It seems hard to think of a world without smart phones yet it was only five years ago that Nokia was the hottest technology brand and we all raved about handsets that flipped open like a Star Trek accessory. Fast forward five years and the Finnish handset company is struggling to retain a foothold in the mobile market. Their underestimation of the use of mobile communications for everything apart from actually making telephone calls is akin to the delays by Microsoft in the early 1990’s in understanding that the Internet, and not hardware, would be the driving user trend. Whilst Android and Blackberry driven phones are important, it is the phenomenal growth of the Apple devices that is today threatening to alter the dynamics of how we interact with the digital world.
Back in early March, Apple announced they had just passed through the 25 BILLION download mark from its App Store. The number of new Apps being added to the store is on average 345 per day, and growing whilst the total number available for download has now topped the 680,000 mark. Combine this with a growth forecast of over 30 million per quarter for Apple IoS devices (iPhones and iPads) and your head will start to spin. There can be no doubt that at the present moment, Apple has the power in more palms than any other company in history.
But what does this mean for internet use in general. We all know that mobile access will soon surpass desktop access but does the explosion in the number and variety of apps mean our surfing habits will change?
Back in 2007 when the iPhone was first launched, it was seen as a device whereby you could combine your phone, email inbox and MP3 player in one place. Web surfing was in some ways a secondary consideration. A year later the App Store was born and the number of apps has grown every day since. But are we now at a point of no return for traditional surfing?
The use of apps essentially builds a walled garden for content. Whereas before web users traditionally visited sites such as BBC.co.uk and then navigated away, they are using specific Apps instead. Content providers are now trying to make that single visitor experience as worthwhile as possible. App users will rarely go to say the BBC app and then Sky News app. They favour one over the other. Therefore app development has become even more crucial for content developers.
Additionally, developers know that people will pay for apps. The average app price on App Store is $1.98 which means that they can earn significantly more revenue from app development than content generation where they will have to fight for space in Google search (or alternatively have to pay Google for Adwords).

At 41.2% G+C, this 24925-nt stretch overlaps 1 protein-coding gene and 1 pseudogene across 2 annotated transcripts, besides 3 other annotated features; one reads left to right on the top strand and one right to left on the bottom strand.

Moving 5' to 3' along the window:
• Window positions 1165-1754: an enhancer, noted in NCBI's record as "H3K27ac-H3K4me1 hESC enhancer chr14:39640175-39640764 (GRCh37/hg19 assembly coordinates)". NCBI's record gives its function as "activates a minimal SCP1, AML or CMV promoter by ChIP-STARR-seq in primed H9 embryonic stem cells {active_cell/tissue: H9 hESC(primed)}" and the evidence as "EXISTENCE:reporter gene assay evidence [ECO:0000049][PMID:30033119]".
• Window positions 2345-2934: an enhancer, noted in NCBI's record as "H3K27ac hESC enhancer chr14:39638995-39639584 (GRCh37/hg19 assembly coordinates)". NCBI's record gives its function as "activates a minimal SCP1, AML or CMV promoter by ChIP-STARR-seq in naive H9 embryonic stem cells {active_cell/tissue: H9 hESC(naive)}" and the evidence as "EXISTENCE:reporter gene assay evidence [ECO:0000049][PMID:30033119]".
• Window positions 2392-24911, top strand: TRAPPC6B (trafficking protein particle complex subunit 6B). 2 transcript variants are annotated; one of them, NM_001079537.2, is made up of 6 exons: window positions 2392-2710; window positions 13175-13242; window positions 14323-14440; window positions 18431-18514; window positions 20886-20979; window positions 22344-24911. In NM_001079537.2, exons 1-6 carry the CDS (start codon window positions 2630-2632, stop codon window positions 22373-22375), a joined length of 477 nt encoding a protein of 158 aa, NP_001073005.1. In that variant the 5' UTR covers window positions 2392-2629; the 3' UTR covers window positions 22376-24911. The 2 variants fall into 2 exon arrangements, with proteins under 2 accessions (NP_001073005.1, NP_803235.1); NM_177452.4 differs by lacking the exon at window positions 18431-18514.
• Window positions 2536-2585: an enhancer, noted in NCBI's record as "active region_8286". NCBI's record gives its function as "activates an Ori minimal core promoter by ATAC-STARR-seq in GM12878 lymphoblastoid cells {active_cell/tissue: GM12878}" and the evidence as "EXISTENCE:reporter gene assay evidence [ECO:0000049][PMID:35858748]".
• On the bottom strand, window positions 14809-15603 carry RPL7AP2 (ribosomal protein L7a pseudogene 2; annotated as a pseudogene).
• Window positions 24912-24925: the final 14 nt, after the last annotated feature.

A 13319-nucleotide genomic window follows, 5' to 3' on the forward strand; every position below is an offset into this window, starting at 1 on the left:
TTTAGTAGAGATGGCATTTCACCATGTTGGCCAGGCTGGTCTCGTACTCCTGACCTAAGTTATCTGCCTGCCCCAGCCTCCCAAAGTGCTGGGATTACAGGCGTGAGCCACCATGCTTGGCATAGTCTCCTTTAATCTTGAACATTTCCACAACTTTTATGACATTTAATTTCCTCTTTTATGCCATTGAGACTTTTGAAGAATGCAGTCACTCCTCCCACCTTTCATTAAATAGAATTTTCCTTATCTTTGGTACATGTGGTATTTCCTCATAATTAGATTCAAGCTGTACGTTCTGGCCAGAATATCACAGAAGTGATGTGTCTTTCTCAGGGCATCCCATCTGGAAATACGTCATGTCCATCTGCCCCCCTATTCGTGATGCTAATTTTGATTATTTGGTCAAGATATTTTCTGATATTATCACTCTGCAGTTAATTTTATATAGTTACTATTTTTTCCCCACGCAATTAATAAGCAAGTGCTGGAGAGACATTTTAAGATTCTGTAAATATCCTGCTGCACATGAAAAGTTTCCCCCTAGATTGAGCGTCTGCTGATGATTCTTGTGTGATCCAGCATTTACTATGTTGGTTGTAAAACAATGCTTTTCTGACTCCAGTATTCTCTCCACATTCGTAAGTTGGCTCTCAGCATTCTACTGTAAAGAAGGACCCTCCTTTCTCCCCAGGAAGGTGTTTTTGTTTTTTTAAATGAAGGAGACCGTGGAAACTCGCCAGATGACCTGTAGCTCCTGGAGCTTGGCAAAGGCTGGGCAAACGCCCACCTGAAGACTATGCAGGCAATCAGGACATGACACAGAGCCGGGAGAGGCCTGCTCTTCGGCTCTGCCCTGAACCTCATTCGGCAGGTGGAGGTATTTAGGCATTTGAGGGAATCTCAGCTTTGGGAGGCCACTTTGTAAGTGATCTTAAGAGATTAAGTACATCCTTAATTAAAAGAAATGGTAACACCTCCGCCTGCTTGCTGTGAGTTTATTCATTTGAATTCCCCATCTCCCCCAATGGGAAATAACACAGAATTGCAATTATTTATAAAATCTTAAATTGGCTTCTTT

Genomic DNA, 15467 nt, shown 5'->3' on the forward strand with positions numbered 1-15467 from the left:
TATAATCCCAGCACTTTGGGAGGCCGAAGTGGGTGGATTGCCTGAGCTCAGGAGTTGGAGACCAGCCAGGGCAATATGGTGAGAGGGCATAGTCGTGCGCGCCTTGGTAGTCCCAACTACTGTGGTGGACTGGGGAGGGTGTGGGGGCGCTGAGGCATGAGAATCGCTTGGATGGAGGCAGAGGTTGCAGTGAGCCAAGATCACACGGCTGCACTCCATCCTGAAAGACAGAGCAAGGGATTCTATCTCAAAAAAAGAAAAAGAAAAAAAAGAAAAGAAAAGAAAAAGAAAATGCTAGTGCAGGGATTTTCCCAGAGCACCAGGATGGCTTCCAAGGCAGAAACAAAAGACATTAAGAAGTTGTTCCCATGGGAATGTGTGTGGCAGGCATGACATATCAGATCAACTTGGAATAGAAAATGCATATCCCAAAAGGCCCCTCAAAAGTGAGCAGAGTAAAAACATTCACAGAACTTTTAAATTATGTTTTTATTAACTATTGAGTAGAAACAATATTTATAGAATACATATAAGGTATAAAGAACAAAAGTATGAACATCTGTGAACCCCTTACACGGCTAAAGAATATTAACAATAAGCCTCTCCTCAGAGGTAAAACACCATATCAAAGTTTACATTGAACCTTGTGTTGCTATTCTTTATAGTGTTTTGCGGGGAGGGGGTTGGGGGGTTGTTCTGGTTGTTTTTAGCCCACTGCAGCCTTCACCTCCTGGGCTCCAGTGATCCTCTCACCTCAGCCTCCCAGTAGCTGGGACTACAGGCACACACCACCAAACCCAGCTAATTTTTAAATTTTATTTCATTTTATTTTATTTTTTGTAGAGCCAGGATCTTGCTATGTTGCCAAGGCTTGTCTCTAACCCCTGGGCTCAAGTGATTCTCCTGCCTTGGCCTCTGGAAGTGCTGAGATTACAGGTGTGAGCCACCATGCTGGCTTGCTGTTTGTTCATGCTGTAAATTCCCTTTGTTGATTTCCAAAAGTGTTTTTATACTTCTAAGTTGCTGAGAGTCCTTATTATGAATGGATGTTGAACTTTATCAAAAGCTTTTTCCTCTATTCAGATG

By far the biggest category of app downloads is gaming. Users like the portability of the device which makes it perfect for playing games on the go. No longer is there such a demand for playing online games found via web browsing where potential hardware issues with users machines can affect their gaming experience. Gaming apps are built specifically for the handset and avoid these issues.
So what does this mean for website owners? The answer to that question depends on what they want the user experience to be. Some people will naturally be more sceptical about handing over too many personal details via apps than they would on a secure website. Advances in online security offered by SSL protection means that protecting your customers and users personal and financial information has never been easier. A SSL on a website is a hallmark of trust and security – apps on a smartphone cannot offer such reassurances.
For this reason alone the dark side of app development needs to be considered. The App Store is seen as a safe place to download software from. Apple’s stringent vetting process means that all apps are checked for quality before they are made available for download. However, cybercriminals know the huge pot of gold that sits on each and every Apple device. We use apps on a daily basis to check our bank balance, buy goods and share financial information. Therefore, they are constantly trying to find ways in which they can mine this information. Up until recently the damn had held fast but security company Kaspersky Labs have recently found a crack in the concrete. The “Find and Call” app, which was also available in Google’s Android app store, was uploading the contact lists of users to a remote server, and sending out SMS spam to the harvested numbers. The SMS messages would contain a link to download the infected application.
This is one isolated case, but it emphasises the threat there could be from apps that are not all they are cracked up to be. Website owners need to remember the trust element if they go down the app development route. The walled garden approach is not a good strategy to follow if we want to continue to promote an open web infrastructure.
App Store metrics provided by http://148apps.biz